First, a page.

(4)

Ms. Ehrlich departed the Company after serving as President, Financial Services until August 2, 2013. A more detailed discussion of her Severance Agreement is described under “Termination of Employment, Severance and Transition Arrangements” beginning on page 44. In connection with her departure, Ms. Ehrlich forfeited 47,621 stock options granted on December 1, 2011 and all of her unvested restricted share units. Pursuant to the terms of her Severance Agreement, she received accelerated pro-rata vesting of awards of performance share units and market stock units and will receive shares of common stock based on these units following the end of the relevant performance period only if, and to the extent, the applicable performance goals are achieved.

 

 

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OPTION EXERCISES AND STOCK VESTED TABLE

The following table summarizes the value realized by the NEOs upon option award exercises and stock award vesting during the fiscal year ended April 30, 2014.

 

     Option Awards    Stock Awards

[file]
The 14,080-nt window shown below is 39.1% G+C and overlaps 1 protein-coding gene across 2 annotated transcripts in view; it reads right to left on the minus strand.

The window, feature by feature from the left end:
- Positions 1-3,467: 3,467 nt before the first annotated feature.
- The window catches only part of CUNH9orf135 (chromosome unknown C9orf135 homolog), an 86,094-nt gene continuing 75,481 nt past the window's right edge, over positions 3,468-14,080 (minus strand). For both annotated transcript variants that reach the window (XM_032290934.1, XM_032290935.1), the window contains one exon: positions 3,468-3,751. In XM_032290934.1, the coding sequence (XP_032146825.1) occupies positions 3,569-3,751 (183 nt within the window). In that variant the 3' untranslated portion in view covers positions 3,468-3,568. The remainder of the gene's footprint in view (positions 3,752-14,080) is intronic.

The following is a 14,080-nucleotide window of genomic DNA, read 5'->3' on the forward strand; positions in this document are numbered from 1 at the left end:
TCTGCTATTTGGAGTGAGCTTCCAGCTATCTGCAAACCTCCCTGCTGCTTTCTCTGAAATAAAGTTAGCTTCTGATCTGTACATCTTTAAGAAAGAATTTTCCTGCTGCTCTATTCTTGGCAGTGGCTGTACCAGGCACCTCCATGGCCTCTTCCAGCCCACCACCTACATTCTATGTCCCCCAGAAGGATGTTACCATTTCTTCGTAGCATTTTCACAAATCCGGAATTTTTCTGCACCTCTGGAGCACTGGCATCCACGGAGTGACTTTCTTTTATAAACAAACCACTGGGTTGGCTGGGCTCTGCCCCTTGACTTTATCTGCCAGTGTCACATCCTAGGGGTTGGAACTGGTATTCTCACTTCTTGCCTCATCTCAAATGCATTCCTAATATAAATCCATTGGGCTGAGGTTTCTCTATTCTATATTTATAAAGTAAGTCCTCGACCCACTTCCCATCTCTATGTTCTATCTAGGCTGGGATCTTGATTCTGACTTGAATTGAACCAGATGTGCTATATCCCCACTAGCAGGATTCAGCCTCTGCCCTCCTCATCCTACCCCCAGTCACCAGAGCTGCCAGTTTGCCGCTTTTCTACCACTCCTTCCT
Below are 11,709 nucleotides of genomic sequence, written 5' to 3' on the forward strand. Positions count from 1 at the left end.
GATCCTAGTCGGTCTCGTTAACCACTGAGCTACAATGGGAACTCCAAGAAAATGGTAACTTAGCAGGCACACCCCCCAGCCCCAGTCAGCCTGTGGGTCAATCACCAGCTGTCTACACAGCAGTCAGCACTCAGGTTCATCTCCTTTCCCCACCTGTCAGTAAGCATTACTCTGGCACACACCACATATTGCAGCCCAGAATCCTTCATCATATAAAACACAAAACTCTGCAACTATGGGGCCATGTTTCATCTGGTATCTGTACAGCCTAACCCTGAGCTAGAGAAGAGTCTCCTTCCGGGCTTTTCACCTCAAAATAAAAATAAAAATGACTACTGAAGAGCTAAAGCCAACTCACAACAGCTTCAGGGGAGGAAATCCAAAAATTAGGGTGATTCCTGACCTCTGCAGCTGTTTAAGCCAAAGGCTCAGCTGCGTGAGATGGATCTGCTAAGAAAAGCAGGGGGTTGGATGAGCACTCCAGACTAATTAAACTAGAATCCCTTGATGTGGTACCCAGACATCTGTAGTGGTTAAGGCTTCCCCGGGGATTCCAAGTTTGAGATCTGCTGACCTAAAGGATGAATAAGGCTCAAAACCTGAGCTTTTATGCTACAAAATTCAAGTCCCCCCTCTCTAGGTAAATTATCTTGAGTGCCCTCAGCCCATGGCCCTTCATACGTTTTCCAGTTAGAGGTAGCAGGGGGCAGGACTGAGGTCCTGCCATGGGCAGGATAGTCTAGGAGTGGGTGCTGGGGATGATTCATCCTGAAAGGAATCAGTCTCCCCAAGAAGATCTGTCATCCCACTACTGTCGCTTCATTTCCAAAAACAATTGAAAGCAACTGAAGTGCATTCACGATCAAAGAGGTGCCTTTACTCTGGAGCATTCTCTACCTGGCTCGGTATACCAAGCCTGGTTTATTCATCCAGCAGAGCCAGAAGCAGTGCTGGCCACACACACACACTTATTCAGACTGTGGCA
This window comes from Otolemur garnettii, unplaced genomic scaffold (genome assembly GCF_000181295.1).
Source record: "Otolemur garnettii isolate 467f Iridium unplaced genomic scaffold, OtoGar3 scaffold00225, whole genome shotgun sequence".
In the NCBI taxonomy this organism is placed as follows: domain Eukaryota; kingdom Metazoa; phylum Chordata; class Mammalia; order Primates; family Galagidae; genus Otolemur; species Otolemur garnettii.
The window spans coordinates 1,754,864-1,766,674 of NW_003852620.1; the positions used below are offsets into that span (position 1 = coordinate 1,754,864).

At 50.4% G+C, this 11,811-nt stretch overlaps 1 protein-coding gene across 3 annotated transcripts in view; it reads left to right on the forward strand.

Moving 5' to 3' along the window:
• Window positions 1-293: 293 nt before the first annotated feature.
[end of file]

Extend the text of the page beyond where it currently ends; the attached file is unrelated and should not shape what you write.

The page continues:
Name of Executive    Number of  Shares
Acquired on Exercise (#)
   Value Realized  on
Exercise ($)
   Number of Shares
Acquired on Vesting (#)
(1)
   Value Realized  on Vesting ($)  

    Cobb

   -    -    332,000    $9,997,364

    Macfarlane

   -    -    17,722    $505,466

    Gerke

   -    -    39,368    $1,215,434

    Knight

   -    -    3,711    $105,652

    Houseworth

   -    -    19,834    $603,018

    Ehrlich(2)

   20,000    $243,614    16,093    $493,569

 

(1) 

These amounts include shares acquired pursuant to the vesting of the fiscal year 2012 performance share units on April 30, 2014 which were distributed in June 2014 following Compensation Committee certification of the performance and approval of the payouts (as described above under “Vesting and Performance-based Payouts of Fiscal Year 2012 Performance Share Units” on page 38).

(2)